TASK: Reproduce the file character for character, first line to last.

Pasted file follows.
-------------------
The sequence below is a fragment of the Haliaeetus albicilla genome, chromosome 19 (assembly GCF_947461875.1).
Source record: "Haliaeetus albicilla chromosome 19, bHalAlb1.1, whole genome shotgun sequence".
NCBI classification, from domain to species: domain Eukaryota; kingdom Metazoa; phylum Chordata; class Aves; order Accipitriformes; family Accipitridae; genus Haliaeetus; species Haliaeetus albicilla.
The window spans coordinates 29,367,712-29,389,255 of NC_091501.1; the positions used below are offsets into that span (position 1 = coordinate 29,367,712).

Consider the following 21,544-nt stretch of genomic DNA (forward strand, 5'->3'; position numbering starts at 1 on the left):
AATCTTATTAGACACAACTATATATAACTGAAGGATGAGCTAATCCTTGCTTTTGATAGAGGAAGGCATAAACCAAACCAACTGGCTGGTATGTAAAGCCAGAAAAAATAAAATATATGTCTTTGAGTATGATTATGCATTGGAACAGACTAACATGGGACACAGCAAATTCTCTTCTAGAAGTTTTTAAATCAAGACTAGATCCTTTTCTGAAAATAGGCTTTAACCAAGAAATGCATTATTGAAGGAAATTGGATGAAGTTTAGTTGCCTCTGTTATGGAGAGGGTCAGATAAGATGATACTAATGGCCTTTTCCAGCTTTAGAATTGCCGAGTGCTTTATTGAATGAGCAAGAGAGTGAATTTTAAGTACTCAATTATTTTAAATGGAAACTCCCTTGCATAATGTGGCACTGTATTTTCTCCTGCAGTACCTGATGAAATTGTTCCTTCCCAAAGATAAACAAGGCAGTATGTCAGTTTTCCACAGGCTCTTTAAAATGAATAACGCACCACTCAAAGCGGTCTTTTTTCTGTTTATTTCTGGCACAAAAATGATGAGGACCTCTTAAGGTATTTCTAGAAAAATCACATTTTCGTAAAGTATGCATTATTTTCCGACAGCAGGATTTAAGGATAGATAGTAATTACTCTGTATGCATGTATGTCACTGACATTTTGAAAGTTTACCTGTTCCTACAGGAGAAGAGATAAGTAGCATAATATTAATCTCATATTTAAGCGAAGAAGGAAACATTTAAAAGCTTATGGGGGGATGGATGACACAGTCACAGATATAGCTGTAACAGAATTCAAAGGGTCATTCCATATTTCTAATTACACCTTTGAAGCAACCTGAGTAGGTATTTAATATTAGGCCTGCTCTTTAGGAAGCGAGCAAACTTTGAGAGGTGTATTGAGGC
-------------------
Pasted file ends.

The sequence below is a fragment of the Haliaeetus albicilla genome, chromosome 19 (assembly GCF_947461875.1).
Source record: "Haliaeetus albicilla chromosome 19, bHalAlb1.1, whole genome shotgun sequence".
NCBI classification, from domain to species: domain Eukaryota; kingdom Metazoa; phylum Chordata; class Aves; order Accipitriformes; family Accipitridae; genus Haliaeetus; species Haliaeetus albicilla.
The window spans coordinates 29,367,712-29,389,255 of NC_091501.1; the positions used below are offsets into that span (position 1 = coordinate 29,367,712).

Consider the following 21,544-nt stretch of genomic DNA (forward strand, 5'->3'; position numbering starts at 1 on the left):
AATCTTATTAGACACAACTATATATAACTGAAGGATGAGCTAATCCTTGCTTTTGATAGAGGAAGGCATAAACCAAACCAACTGGCTGGTATGTAAAGCCAGAAAAAATAAAATATATGTCTTTGAGTATGATTATGCATTGGAACAGACTAACATGGGACACAGCAAATTCTCTTCTAGAAGTTTTTAAATCAAGACTAGATCCTTTTCTGAAAATAGGCTTTAACCAAGAAATGCATTATTGAAGGAAATTGGATGAAGTTTAGTTGCCTCTGTTATGGAGAGGGTCAGATAAGATGATACTAATGGCCTTTTCCAGCTTTAGAATTGCCGAGTGCTTTATTGAATGAGCAAGAGAGTGAATTTTAAGTACTCAATTATTTTAAATGGAAACTCCCTTGCATAATGTGGCACTGTATTTTCTCCTGCAGTACCTGATGAAATTGTTCCTTCCCAAAGATAAACAAGGCAGTATGTCAGTTTTCCACAGGCTCTTTAAAATGAATAACGCACCACTCAAAGCGGTCTTTTTTCTGTTTATTTCTGGCACAAAAATGATGAGGACCTCTTAAGGTATTTCTAGAAAAATCACATTTTCGTAAAGTATGCATTATTTTCCGACAGCAGGATTTAAGGATAGATAGTAATTACTCTGTATGCATGTATGTCACTGACATTTTGAAAGTTTACCTGTTCCTACAGGAGAAGAGATAAGTAGCATAATATTAATCTCATATTTAAGCGAAGAAGGAAACATTTAAAAGCTTATGGGGGGATGGATGACACAGTCACAGATATAGCTGTAACAGAATTCAAAGGGTCATTCCATATTTCTAATTACACCTTTGAAGCAACCTGAGTAGGTATTTAATATTAGGCCTGCTCTTTAGGAAGCGAGCAAACTTTGAGAGGTGTATTGAGGC